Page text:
Kelvin Davis needs to start listening to desperate Corrections Officers

This week the Corrections Association voiced their frustration at the Minister of Corrections Kelvin Davis for consistently “putting prisoners interests ahead of theirs.”  In fact, Association president Alan Whitley seriously considered having a vote of no confidence in the Minister. 
It should not be underestimated how serious the situation is. The Association is forced to come out publicly with such loud criticism and take the extra step to have a symbolic vote of no-confidence in Kelvin Davis. 

If one looks a little deeper at the reasons why Alan Whitley has come out so publicly, it will become quite obvious the total justification in why he did it when you simply look at the headlines.

Here is a list of just some of the news articles over the past few years that might have a little something to do with it:

After reading those articles and understanding the desperate nature our Corrections Officers have been pleading with the Minister, it is very little wonder why it has got to this point.

Prisoner benefits outweighing staff safety.

The reality is that serious assaults on Corrections staff have ballooned consistently year on year with zero action from concurrent Governments.  The Corrections Association has seen the clear need for tougher sentences on those inmates who assault staff to act as an effective deterrent.  The current laws are simply inadequate to hold inmates to account.

Whitley contacted the Sensible Sentencing Trust voicing his frustration. Frontline Corrections Officers are simply not being listened to.  Not only that but the salt in the wound was the changes the Minister is making around the benefits and considerations of the inmates – all the while ignoring the staff. 

A prime example was the recent sentencing of an inmate who assaulted an officer. After being found guilty of the assault, the inmate received just a 7-day sentence added to his already existing time.  This is quite obviously meaningless, insulting, and frankly a joke.

Whitley emailed the Sensible Sentencing Trust outlining his very real concerns:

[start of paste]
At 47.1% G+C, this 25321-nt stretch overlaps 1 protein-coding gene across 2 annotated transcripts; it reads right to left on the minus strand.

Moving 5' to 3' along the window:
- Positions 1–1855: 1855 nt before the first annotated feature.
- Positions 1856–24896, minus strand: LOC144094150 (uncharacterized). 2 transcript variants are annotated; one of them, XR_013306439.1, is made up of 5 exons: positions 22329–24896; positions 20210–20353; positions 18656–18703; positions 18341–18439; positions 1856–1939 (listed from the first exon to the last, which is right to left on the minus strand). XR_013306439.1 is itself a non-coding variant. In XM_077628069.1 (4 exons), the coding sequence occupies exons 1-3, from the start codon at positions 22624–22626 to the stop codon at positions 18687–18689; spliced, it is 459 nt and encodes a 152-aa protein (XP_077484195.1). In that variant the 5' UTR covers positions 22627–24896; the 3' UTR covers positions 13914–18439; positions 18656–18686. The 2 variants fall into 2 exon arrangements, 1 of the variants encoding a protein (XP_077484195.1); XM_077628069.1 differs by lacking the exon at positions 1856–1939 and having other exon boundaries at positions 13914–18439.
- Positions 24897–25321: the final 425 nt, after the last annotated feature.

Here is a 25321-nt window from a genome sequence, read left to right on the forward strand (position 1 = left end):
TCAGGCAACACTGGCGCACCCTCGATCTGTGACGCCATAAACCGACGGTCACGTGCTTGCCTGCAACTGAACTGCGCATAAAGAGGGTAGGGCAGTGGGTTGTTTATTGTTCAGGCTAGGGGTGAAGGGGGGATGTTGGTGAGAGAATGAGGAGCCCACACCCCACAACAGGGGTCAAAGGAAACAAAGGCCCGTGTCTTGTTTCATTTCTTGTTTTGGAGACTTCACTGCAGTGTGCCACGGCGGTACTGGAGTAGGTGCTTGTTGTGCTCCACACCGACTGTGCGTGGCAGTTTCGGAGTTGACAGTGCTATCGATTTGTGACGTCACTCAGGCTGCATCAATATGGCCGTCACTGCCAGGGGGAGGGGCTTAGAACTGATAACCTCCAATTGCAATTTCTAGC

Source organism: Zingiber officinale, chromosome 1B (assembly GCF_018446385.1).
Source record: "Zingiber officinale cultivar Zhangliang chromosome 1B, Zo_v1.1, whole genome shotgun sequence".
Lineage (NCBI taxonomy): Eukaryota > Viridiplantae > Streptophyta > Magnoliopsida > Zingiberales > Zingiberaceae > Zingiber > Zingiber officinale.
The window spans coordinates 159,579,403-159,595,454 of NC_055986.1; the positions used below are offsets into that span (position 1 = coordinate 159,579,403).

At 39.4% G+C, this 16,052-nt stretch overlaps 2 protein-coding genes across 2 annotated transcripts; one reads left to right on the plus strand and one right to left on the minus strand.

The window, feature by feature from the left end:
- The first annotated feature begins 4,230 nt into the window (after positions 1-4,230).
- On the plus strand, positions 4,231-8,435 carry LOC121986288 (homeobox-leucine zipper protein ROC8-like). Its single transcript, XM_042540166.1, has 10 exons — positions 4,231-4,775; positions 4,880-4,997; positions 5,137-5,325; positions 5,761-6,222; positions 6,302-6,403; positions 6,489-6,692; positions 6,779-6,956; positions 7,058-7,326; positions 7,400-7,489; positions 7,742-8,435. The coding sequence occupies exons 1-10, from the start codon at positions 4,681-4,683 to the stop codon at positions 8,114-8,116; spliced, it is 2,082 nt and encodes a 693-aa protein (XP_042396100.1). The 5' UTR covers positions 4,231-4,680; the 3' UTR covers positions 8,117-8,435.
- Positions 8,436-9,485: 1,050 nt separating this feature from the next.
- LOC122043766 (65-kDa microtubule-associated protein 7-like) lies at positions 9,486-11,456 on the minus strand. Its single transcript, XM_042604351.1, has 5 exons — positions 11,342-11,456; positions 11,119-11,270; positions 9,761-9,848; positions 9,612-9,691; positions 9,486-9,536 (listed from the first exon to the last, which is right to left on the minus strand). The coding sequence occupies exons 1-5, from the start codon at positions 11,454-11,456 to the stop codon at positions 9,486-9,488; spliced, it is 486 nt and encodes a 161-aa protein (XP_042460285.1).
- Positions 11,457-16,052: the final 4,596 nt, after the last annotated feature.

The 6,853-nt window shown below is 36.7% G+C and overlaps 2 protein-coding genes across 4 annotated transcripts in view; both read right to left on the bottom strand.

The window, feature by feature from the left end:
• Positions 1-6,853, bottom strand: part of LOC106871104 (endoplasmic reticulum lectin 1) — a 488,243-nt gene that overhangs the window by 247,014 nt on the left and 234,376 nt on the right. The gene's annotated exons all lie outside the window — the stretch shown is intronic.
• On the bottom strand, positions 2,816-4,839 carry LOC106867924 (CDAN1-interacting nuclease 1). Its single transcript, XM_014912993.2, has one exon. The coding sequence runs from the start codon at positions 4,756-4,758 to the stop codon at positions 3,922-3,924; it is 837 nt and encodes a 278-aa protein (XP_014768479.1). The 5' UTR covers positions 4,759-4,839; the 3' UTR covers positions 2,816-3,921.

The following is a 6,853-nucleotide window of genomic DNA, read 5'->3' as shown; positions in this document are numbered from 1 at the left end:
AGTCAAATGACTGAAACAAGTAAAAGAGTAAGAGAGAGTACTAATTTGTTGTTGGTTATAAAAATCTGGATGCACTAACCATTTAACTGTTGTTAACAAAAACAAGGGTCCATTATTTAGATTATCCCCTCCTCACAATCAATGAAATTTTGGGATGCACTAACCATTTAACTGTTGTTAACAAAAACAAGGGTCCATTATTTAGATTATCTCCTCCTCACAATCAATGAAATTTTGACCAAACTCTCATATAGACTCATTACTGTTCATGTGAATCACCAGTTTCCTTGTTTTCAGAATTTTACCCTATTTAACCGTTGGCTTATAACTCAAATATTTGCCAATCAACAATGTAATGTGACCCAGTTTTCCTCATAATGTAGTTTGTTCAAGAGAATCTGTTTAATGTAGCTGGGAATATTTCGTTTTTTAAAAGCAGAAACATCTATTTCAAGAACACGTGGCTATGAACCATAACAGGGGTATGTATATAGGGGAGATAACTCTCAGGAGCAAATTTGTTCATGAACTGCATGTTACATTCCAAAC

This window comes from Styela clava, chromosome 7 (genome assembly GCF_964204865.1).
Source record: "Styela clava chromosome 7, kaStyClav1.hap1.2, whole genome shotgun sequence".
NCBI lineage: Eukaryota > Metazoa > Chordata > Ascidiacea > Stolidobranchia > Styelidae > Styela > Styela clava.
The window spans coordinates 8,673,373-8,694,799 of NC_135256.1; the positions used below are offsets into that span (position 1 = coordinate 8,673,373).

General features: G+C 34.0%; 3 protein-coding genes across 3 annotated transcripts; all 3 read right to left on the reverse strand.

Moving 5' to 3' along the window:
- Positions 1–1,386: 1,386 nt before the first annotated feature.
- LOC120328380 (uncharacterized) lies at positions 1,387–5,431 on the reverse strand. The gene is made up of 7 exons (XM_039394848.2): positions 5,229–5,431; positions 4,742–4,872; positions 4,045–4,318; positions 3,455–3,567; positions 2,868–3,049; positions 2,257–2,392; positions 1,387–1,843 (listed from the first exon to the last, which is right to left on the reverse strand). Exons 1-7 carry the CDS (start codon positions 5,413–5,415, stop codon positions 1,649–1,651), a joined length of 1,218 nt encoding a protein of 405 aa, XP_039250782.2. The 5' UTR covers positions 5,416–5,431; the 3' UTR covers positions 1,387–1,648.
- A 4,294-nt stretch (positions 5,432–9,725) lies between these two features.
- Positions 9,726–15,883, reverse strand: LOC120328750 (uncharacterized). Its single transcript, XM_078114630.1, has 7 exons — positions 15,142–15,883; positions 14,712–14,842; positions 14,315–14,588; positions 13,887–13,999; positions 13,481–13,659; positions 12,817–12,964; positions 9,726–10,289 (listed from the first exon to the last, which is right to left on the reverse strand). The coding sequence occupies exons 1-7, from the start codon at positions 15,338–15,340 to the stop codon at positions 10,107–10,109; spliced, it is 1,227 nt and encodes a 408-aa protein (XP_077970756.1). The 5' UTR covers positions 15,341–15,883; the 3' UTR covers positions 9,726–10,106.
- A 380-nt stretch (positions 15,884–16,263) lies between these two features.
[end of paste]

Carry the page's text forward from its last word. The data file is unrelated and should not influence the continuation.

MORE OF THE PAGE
“The seven days handed down for an assault by the judge is just a complete insult to all corrections staff it just shows how little the judiciary cares about corrections officers.  It’s hard enough to get something in front of the court in the first place only to have a wet bus ticket handed down as a result

My members are saying that they believe everything is geared to be in the favour of the prisoners.”

These are the words that the Association has consistently passed on to the Minister, who continues to ignore their pleas and instead focuses on the inmates’ interests.

Mandatory 6-month prison term

If Davis doesn’t address this very serious issue, not only will the Association continue to lose confidence in their Minister, but of most concern is the assaults will continue to increase, and our officers will continue to get hurt – or worse.

Sensible Sentencing Trust has always backed and promoted harsher penalties for inmates who attack Corrections staff.  In fact, we have promoted a piece of legislation that is currently in front of the Justice Select Committee which aims to bring in a minimum mandatory six-month prison term as the standard. 

The Minister has the chance to back this legislation and show that he supports the frontline Corrections Officers. Maybe it will then show that he might actually be listening to what they have been screaming out for years.

It’s frankly outrageous that after years of increasing assaults there is still no action from this Government or this Minister.

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Due to growing demand, the Sensible Sentencing Trust (SST) and Sensible Sentencing Group Trust (SSGT) are on the search to grow our advocating teams.
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